MBA’s Legal Issues & Regulatory Compliance Conference, May 3- 6, will dedicate a full track of sessions to TRID on Sunday, May 3 at this year’s Conference. Hear from top compliance, title, realtor, settlement, operations and technology staff all in one day. Attend the following sessions to stay abreast of everything TRID: click here. Additionally, the conference this year will provide an opportunity to earn up to 17 CLE credits, including Ethics credit, depending on your state’s requirements.

 

MBA’s Understanding the Mystery of Secondary Marketing, Part I is scheduled on Tuesday, May 5.This webinar will provide the basics of secondary marketing, including the “who and how”, the key to becoming a seller servicer and methods of sale and pricing. Click the link to register for part 1. MBA’s part 2 webinar will webinar dig deeper into secondary marketing and explore the following topics: Risk management, Pipeline management, Best execution, Commitment types and Current issues update. To register for part 2, click here. Sign up for both webinars and receive a 15% discount. Enter promo code, SECONDARYMARKETING15 online for discounted rate.

 

MGIC is providing a Webinar with David Luna of Mortgage Educators and Compliance that will walk you through everything you need to know regarding GFE and TIL. There were two dates available for registration, now one: March 30 or April 8.

 

The Real Estate Services Providers Council’s (RESPRO) April 20-22, 2015 Annual Conference in San Diego, California will focus on how real estate brokers, mortgage lenders, and title/settlement service companies can successfully offer diversified services for home buyers through legally-compliant affiliated businesses, joint ventures, and marketing agreements. Numerous sessions on cross-marketing strategies, enforcement trends under the Real Estate Settlement Procedures Act (RESPA) and UDAAP, RESPA-Truth in Lending Act Disclosure implementation, and regulatory compliance strategies also will be offered, with a focus on the unique issues facing companies that offer diversified services through affiliated businesses and marketing agreements.

 

Wells Fargo Funding is providing a special webinar event on April 2 to learn more about its Non-Conforming program. To register, click here.  Use Access Code: Webinar0402.

 

While we’re on events, how about the final fan favorite report from the MBA Tech Conference? “Eileen O’Grady of Elliott Bay Associates writes, “Hi, Rob – As you know, the MBA Tech Conference, like any conference, is actually three conferences:  The ‘Conference of Sessions’ for people who have registered to actually attend the sessions, the ‘Conference of Meetings’ for people who have registered to have meetings; in the hallways, at restaurants, in suites, and in cabs/Ubers to/from the airport, and the ‘Conference of the Vendors in the Exhibit Hall,’ where the vendors set up to sell their solutions to the attendees of the ‘Conference of Sessions’ –and, if attendance is light, to each other – and the ‘Conference of Meetings’ whose attendees stroll – or jog – past the booths, their speed based on what “shiny object” (as Scott Moriarty, COO of CUMAnet Mortgage CUSO would say) that vendor is giving away.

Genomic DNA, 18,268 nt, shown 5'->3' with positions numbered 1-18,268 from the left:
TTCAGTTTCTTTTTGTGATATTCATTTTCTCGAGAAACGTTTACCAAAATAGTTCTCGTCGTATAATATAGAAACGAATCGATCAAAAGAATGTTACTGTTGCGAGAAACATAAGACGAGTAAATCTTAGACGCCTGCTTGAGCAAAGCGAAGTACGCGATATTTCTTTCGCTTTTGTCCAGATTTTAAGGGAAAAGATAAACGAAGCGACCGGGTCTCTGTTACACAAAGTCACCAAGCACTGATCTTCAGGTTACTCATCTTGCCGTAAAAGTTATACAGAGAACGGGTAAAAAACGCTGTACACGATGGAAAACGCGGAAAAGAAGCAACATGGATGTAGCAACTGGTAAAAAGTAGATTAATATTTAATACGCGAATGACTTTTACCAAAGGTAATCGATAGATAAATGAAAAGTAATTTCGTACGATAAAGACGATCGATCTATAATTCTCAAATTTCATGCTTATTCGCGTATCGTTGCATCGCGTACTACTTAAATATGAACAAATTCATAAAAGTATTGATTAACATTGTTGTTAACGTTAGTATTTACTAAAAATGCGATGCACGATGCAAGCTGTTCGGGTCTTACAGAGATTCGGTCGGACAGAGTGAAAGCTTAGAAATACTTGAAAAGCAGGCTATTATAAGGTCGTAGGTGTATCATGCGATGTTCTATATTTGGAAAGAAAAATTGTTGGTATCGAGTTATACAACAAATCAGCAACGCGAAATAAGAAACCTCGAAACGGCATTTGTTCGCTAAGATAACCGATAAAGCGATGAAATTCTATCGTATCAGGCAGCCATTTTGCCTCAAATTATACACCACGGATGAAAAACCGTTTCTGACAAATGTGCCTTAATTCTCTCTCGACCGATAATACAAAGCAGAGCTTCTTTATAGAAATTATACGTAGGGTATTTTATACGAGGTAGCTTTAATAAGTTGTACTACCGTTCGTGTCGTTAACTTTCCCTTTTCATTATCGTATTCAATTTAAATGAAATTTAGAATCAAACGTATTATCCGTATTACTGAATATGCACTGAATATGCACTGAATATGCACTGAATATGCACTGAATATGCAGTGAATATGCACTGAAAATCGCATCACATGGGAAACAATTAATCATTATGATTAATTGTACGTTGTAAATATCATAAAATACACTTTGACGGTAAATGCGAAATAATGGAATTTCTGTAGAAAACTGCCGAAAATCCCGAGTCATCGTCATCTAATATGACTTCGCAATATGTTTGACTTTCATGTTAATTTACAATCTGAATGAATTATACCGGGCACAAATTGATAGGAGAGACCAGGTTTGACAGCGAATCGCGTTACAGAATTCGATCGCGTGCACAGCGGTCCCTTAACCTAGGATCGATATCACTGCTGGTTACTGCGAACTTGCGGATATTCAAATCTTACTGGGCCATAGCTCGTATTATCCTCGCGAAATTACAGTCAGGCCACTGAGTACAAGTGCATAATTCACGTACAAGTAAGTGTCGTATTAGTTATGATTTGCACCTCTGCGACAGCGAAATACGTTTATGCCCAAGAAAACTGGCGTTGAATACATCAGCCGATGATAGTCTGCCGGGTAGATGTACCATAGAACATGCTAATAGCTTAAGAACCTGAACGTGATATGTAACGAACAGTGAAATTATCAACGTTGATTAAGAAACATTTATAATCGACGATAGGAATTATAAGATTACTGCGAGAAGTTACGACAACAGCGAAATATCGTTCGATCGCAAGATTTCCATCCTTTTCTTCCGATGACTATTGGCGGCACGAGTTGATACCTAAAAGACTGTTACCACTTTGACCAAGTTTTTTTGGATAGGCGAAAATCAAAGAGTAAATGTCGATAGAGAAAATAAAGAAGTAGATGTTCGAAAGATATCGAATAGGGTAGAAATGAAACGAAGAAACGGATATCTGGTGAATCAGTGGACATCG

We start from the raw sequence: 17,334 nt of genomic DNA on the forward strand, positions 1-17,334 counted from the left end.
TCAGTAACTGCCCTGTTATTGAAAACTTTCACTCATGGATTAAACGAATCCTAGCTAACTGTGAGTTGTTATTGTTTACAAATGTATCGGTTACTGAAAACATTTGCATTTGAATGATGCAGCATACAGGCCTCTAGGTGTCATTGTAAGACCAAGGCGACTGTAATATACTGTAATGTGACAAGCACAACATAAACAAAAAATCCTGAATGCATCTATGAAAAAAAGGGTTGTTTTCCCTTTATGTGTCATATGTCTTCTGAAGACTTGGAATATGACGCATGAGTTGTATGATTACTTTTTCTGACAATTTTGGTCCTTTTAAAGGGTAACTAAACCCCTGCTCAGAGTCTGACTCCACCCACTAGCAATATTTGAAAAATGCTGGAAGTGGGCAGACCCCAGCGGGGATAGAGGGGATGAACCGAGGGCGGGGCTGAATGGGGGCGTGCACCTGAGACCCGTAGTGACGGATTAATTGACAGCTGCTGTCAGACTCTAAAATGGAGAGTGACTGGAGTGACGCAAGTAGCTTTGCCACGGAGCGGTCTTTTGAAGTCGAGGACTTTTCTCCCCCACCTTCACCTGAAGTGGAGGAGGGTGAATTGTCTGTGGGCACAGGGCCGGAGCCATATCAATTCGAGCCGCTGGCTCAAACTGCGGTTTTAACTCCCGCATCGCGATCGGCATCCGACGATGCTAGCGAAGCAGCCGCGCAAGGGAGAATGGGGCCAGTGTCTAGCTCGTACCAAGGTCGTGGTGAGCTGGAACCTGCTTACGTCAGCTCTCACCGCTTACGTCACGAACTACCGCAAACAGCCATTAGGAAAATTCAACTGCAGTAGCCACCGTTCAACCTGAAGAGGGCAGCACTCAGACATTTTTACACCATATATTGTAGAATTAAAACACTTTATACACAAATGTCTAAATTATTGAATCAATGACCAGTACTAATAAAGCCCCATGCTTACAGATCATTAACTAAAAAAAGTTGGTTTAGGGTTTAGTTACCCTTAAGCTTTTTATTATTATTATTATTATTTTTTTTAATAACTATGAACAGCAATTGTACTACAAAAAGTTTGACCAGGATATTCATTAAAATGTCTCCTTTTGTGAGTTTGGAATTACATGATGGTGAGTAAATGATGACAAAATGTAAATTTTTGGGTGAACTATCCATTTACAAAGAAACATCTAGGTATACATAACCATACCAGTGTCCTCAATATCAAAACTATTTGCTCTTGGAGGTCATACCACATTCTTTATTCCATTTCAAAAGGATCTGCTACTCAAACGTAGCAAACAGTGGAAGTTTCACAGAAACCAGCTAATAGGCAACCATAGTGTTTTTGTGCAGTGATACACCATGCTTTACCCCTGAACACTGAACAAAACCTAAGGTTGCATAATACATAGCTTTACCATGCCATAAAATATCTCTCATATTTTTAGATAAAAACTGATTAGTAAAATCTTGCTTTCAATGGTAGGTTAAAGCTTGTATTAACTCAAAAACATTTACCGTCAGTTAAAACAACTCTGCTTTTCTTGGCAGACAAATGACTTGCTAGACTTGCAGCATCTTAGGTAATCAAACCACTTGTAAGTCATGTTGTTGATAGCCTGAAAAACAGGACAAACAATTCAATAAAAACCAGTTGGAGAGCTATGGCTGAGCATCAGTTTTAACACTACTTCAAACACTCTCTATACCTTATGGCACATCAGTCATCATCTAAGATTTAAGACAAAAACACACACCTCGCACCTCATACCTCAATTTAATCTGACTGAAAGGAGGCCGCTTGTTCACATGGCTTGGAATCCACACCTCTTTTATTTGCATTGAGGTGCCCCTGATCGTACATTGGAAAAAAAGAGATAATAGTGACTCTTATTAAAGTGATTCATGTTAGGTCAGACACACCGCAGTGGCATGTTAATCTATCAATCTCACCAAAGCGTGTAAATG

“There are vendors who actually have ‘The Solution’ for which the market is searching, based on the latest breakthrough or regulation. They may have a booth, a suite, or just a table in the exhibit hall scoped out for conversations over diet cokes and tacos, compliments of the host hotel. (OK, there is one more Conference type; the Conference of Drinking, about which I know nothing.  At all.  Nada. Zip. But that is where everyone in attendance has early drinks, late dinners with wine, and deep conversations, then does deals, but can’t remember any of them the next morning.)

 

“I was a hybrid attendee at the MBA Tech Conference in Orlando this year; both a ‘Booth Betty/Conference of Vendors’ attendee and a ‘Conference of Meetings’ attendee. I say all this so that you understand why I can’t rate any of the ‘Conference of Sessions’ because I attended only one Session. It was the Second General Session that did a take-off on ‘speed dating’ and did ‘speed demo’ing’ of 8 technologies; each getting 8 minutes to demo their product before the buzzer buzzed. I would feel bad listing them at the expense of the other 78 vendors in attendance, but you can find them at the MBA Tech Website, if you’re interested.  I did stay for five minutes at another session, but left when I heard the speaker say ‘technology will affect every aspect of our daily lives.’ Umm, really?

 

“I heard from ‘Conference of the Sessions’ attendees that subject matter was a bit light at the conference this year, but that there was good content at the MISMO Certification session.